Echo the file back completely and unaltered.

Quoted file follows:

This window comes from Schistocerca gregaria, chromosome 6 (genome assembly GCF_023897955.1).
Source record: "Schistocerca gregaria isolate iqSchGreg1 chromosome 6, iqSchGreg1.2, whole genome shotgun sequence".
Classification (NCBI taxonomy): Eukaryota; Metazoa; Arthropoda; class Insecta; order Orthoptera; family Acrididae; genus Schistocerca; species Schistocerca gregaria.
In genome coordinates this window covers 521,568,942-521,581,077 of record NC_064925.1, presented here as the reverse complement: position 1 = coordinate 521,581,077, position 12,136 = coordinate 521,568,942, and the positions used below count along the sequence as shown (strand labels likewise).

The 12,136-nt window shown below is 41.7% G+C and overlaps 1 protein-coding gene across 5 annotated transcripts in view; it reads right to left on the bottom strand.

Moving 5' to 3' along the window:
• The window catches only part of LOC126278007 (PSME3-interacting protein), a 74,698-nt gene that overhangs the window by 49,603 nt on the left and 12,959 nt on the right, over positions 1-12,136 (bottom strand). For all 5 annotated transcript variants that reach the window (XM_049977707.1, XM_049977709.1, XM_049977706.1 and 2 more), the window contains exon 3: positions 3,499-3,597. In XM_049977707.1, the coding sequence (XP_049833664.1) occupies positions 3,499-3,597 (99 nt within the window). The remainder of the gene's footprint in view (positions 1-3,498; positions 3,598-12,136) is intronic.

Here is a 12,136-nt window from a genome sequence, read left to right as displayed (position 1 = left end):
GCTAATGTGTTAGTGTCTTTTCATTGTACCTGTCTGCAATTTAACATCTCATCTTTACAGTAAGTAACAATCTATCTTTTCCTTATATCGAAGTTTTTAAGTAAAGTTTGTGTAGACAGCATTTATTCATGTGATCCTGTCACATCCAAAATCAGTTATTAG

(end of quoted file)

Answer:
This window comes from Schistocerca gregaria, chromosome 6 (genome assembly GCF_023897955.1).
Source record: "Schistocerca gregaria isolate iqSchGreg1 chromosome 6, iqSchGreg1.2, whole genome shotgun sequence".
Classification (NCBI taxonomy): Eukaryota; Metazoa; Arthropoda; class Insecta; order Orthoptera; family Acrididae; genus Schistocerca; species Schistocerca gregaria.
In genome coordinates this window covers 521,568,942-521,581,077 of record NC_064925.1, presented here as the reverse complement: position 1 = coordinate 521,581,077, position 12,136 = coordinate 521,568,942, and the positions used below count along the sequence as shown (strand labels likewise).

The 12,136-nt window shown below is 41.7% G+C and overlaps 1 protein-coding gene across 5 annotated transcripts in view; it reads right to left on the bottom strand.

Moving 5' to 3' along the window:
• The window catches only part of LOC126278007 (PSME3-interacting protein), a 74,698-nt gene that overhangs the window by 49,603 nt on the left and 12,959 nt on the right, over positions 1-12,136 (bottom strand). For all 5 annotated transcript variants that reach the window (XM_049977707.1, XM_049977709.1, XM_049977706.1 and 2 more), the window contains exon 3: positions 3,499-3,597. In XM_049977707.1, the coding sequence (XP_049833664.1) occupies positions 3,499-3,597 (99 nt within the window). The remainder of the gene's footprint in view (positions 1-3,498; positions 3,598-12,136) is intronic.

Here is a 12,136-nt window from a genome sequence, read left to right as displayed (position 1 = left end):
GCTAATGTGTTAGTGTCTTTTCATTGTACCTGTCTGCAATTTAACATCTCATCTTTACAGTAAGTAACAATCTATCTTTTCCTTATATCGAAGTTTTTAAGTAAAGTTTGTGTAGACAGCATTTATTCATGTGATCCTGTCACATCCAAAATCAGTTATTAG